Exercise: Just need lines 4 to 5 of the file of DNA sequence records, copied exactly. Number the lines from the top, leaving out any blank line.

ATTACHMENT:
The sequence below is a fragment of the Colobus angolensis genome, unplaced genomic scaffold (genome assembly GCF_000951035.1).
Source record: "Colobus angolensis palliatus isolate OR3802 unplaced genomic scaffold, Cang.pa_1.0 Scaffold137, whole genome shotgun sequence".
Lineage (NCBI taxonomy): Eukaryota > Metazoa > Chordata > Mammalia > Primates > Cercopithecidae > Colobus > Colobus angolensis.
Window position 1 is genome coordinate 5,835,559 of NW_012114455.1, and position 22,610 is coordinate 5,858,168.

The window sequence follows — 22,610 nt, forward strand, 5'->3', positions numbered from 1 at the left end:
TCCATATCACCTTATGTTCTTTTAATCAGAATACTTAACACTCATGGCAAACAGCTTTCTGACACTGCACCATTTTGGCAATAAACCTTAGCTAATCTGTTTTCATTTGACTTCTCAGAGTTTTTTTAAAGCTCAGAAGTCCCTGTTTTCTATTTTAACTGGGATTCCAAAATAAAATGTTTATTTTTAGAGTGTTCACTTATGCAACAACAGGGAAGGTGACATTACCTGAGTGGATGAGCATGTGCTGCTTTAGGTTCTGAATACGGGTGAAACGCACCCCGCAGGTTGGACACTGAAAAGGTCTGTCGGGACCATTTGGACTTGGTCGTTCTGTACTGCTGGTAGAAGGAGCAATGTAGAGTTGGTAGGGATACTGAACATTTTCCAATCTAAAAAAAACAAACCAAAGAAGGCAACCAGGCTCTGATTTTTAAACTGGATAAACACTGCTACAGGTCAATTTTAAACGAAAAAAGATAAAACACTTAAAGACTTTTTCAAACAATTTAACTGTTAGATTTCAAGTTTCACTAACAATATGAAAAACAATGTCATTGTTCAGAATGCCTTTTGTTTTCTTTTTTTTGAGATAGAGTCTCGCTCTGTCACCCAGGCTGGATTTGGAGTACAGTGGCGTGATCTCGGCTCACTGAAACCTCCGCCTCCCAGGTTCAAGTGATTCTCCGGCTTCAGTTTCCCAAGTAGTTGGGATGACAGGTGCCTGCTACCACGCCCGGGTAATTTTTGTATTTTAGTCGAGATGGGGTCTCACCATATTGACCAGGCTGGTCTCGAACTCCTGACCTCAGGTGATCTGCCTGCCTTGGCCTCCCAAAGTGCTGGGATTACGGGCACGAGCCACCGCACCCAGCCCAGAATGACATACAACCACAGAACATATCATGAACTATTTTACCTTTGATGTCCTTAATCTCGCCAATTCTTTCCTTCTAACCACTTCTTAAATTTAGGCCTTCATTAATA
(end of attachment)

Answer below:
Window position 1 is genome coordinate 5,835,559 of NW_012114455.1, and position 22,610 is coordinate 5,858,168.

The window sequence follows — 22,610 nt, forward strand, 5'->3', positions numbered from 1 at the left end: